He then returned to Manchester, and was appointed Demonstrator of Anatomy in the Mount Street School until Jordan retired and the School was broken up. From 1830 Stephens was Surgeon to the Manchester and Salford Lying-in Hospital. Addressing the British Medical Association at Manchester in 1902, Lloyd Roberts said in eulogy of Stephens that he was one of the most dexterous men in the use of forceps, and in all midwifery operations. He had an extensive knowledge of gynaecology, especially of the diagnosis of abdominal and pelvic tumours. In 1832 he attended the patients at Knott Mill, the Jordan Street Hospital, as Cholera Medical Officer in the Manchester cholera epidemic. Stephens would go at 8.30 am, see the patients, and on his second visit at 11.30 would perhaps find the wards nearly empty, most of the patients having died in the interval. The sadness of it all affected him so that he was taken ill himself, for he had a very sensitive disposition.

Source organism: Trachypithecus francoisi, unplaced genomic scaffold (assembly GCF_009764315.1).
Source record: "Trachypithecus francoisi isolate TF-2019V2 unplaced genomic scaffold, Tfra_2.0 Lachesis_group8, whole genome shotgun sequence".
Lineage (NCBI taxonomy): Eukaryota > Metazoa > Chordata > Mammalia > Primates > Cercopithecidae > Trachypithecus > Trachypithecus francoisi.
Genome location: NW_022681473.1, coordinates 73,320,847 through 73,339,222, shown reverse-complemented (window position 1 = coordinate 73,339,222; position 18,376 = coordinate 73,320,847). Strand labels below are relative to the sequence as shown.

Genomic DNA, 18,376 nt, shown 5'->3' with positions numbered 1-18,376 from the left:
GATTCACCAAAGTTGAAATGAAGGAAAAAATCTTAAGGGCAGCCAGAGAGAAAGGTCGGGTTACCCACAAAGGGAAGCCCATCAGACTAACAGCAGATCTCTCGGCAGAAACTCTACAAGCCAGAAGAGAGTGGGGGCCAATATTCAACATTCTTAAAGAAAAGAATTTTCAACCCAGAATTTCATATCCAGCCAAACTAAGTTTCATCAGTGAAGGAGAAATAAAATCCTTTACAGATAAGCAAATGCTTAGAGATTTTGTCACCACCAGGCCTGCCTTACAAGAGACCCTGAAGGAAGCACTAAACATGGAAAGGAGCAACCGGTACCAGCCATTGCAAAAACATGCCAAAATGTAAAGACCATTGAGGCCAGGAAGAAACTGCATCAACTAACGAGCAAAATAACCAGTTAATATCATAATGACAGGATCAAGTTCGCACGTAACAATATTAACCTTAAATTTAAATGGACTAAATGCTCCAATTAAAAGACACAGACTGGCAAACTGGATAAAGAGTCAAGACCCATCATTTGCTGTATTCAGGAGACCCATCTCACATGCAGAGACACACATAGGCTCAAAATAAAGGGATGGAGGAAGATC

In 1834 he was appointed Demonstrator of Anatomy at the Pine Street School, as well as Lecturer on Pathology and Morbid Anatomy. In one of the cadavers he found an obliterated aorta which was placed in the Owens College Museum. Another specimen preserved was that of the tanned skin of the neck bearing the mark of the rope with which the subject had been hanged, together with the trachea and oesophagus.

For a time he was Surgeon to the Zoological Gardens in Higher Broughton, which were later abolished as a nuisance to the neighbourhood. He worked there as anatomist, and amongst other things opened an abscess in a lion's mouth by tying his knife to the end of a long stick, the animal being bound down by ropes.